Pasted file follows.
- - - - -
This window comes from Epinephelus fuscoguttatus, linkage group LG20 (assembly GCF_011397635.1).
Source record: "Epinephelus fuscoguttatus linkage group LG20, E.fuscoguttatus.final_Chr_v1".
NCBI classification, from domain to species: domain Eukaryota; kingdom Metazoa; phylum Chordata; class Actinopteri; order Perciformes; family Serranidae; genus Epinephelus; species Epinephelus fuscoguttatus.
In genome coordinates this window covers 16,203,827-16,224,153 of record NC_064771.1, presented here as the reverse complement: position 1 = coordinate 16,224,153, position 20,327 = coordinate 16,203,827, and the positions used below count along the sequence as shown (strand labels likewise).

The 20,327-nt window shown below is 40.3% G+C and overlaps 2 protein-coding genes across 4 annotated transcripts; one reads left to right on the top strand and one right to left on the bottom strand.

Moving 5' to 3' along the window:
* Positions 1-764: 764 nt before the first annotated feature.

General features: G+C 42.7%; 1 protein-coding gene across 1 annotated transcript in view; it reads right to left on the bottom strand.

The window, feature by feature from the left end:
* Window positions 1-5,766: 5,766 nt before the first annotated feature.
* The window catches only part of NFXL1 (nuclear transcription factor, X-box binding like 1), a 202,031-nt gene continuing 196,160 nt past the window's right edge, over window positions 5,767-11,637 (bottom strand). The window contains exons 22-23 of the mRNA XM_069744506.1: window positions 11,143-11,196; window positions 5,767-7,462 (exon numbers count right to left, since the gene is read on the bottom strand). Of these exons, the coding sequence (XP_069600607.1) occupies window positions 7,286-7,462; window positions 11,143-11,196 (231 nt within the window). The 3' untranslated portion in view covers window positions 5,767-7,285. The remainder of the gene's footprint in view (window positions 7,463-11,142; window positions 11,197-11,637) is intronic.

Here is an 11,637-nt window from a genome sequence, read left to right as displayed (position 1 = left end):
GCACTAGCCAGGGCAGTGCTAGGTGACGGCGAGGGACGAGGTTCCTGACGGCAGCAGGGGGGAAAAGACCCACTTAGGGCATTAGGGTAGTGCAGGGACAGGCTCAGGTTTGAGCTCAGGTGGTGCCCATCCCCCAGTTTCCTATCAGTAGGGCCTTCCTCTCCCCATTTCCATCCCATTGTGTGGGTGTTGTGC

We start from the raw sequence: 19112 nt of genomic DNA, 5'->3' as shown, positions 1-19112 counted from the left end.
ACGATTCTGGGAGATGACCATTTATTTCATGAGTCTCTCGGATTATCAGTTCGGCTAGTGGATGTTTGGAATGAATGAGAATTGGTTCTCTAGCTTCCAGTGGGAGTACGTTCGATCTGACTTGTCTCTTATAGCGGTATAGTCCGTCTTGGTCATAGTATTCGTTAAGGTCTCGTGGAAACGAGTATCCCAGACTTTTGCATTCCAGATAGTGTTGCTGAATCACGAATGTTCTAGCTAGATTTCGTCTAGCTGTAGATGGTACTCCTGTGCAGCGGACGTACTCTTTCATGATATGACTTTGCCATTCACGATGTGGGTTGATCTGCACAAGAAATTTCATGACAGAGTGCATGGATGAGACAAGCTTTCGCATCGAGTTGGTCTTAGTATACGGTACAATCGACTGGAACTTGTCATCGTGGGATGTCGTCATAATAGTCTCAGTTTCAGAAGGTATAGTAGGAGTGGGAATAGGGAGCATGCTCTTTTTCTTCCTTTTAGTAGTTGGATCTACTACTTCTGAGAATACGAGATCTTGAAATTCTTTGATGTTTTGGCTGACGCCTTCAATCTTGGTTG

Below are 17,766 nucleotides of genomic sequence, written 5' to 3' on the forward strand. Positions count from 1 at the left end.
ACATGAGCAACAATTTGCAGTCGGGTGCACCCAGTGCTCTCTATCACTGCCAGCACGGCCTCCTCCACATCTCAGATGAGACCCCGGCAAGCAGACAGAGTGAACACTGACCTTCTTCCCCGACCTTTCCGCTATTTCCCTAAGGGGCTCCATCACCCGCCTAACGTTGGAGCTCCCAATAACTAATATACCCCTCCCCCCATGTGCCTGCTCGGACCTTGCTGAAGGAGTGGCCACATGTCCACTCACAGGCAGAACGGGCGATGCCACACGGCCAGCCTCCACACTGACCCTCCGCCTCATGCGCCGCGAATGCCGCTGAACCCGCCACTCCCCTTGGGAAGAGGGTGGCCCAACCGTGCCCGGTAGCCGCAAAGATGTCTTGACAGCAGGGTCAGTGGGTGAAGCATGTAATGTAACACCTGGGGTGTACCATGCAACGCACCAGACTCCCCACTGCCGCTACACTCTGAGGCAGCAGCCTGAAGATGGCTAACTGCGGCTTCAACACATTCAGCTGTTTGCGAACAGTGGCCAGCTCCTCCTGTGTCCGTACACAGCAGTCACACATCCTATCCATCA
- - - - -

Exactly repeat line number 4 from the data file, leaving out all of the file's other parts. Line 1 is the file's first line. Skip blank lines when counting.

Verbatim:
In genome coordinates this window covers 16,203,827-16,224,153 of record NC_064771.1, presented here as the reverse complement: position 1 = coordinate 16,224,153, position 20,327 = coordinate 16,203,827, and the positions used below count along the sequence as shown (strand labels likewise).